Telecom bill hurts Trai independence, OTT move to hit innovation, Telecom News, ET Telecom

Broadband body: Telecom bill hurts Trai independence, OTT moves to hit innovation

Big tech companies and satellite players have expressed concerns over the draft telecoms bill, saying it threatens to strip the regulator of its statutory independence, make it subservient to the government and is also unclear about the future allocation of satellite spectrum.

Such a scenario, they warned, could upend the country’s telecommunications regulatory framework, pushing the sector back to the pre-1997 era and hindering big-ticket investment.

The Broadband India Forum (BIF), which counts tech majors such as Tata Consultancy Services, Cisco, Amazon, Google, Microsoft, Facebook owner Meta, Qualcomm, OneWeb and Hughes among its key members, is also dismayed by the draft telecom bill’s aim to bring OTT -players within the framework of telecommunications legislation and licences.

The move, it warned, could suffocate the entire socio-economic ecosystem, kill innovation and hamper India’s GDP growth.

The Forum is also concerned about the lack of clarity around the proposed form of airwave allocation for satellite broadband communications in the future. This as the upcoming telecom bill is likely to provide legal backing to the auction process alone to provide spectrum, except for public and government purposes.

Satellite players have repeatedly called for allocation of satellite spectrum through the administrative route in line with global practice.

BIF has also criticized another provision of the law that builds a case for the government to take back frequencies after five years or withdraw existing exemptions through mere notices without any consultation. Such a scenario, it said, would hurt investor sentiment and bring down the curtain on big-ticket investments in the telecom sector.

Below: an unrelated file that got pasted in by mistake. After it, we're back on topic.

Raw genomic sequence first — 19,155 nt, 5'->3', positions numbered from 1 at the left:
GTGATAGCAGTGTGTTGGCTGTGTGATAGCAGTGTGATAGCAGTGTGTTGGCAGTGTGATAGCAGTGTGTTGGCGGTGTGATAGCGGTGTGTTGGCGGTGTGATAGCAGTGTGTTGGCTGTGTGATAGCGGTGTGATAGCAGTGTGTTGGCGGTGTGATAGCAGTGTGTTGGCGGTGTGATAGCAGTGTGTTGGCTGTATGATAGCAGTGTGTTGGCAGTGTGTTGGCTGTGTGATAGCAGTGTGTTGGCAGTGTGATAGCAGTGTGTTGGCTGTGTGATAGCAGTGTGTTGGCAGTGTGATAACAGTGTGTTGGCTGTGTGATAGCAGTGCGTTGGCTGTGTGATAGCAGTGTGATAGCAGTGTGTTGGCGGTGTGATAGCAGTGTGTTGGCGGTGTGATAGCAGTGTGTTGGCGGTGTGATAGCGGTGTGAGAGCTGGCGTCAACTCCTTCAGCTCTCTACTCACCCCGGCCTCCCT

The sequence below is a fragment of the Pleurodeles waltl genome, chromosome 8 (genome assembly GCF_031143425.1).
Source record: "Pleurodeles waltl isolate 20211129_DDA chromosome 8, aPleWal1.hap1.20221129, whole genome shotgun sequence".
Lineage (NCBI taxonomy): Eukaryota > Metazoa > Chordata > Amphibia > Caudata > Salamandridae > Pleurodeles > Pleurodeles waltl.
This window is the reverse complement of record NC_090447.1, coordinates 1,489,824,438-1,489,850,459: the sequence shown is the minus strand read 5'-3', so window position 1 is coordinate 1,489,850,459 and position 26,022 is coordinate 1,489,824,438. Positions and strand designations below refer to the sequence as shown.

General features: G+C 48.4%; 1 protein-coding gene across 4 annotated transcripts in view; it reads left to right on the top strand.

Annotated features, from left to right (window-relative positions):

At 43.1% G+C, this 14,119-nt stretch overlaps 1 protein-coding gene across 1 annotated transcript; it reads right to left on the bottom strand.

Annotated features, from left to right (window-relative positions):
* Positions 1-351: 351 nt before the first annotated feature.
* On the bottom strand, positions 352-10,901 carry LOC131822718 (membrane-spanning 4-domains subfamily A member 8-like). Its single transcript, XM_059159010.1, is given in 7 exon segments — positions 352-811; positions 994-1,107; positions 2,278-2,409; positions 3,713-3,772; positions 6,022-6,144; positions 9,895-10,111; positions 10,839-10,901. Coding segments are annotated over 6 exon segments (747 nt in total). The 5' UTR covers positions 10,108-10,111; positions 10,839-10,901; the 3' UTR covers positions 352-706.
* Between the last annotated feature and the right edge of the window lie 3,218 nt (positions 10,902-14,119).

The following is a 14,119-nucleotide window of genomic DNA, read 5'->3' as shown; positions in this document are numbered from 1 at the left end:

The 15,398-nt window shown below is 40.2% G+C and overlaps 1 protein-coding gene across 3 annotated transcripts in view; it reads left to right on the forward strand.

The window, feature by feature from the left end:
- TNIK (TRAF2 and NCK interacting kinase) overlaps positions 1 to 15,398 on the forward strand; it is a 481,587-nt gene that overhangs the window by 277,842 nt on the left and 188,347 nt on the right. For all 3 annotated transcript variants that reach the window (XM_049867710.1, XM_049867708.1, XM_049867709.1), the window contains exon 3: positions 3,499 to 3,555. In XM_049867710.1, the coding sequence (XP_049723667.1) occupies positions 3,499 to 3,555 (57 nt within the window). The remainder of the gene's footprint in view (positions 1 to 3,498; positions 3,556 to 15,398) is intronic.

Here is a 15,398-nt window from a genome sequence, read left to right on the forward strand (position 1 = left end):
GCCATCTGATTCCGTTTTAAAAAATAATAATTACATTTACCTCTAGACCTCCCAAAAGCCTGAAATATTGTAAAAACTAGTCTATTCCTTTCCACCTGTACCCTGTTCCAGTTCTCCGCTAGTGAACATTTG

“The draft telecom bill proposes to remove Trai’s statutory independence by deleting provisions enabling proper checks and balances… the authority would be reduced to one with an extremely limited role and powers, which does not bode well for the sector,” BIF said in a statement Friday.

It added that the implications of the bill may turn out to be a step backwards as curtailment of Trai’s role and powers is not conducive to a stable regulatory framework.

TV Ramachandran, President, BIF, said some provisions in the draft Indian Telecommunications Bill 2022 are prohibitive rather than facilitating a larger digital ecosystem. “They appear to be taking us back to the pre-1997 era by diluting the regulator’s powers, which could damage investor confidence,” he said.

The BIF also hit out at the bill’s call to subject OTT communication services to licensing, arguing that such a move could harm India’s nascent startup ecosystem.

The draft telecom law, unveiled on Wednesday, has expanded the definition of telecom services, bringing over-the-top (OTT) communication services, satellite-based communication services, internet and broadband services, in-flight and maritime connectivity services, among others, under its purview. .

The Broadband Forum has also lamented the lack of clarity around the allocation of shared spectrum for satcom applications and the future rollout of unlicensed spectrum for public Wi-Fi services. It also said the bill is vague about the use of unlicensed spectrum for applications such as short range devices (SRDs). “These are extremely relevant areas if we are to drive the nation forward with 5G services and beyond.”

Indeed, BIF has emphasized the criticality of detailed consultations with all stakeholders to make coherent decisions based on national and consumer interests. This, it said, is because the proposed bill will have wider and long-term implications for the future of other sectors, particularly with 5G being rolled out and 6G on the way.

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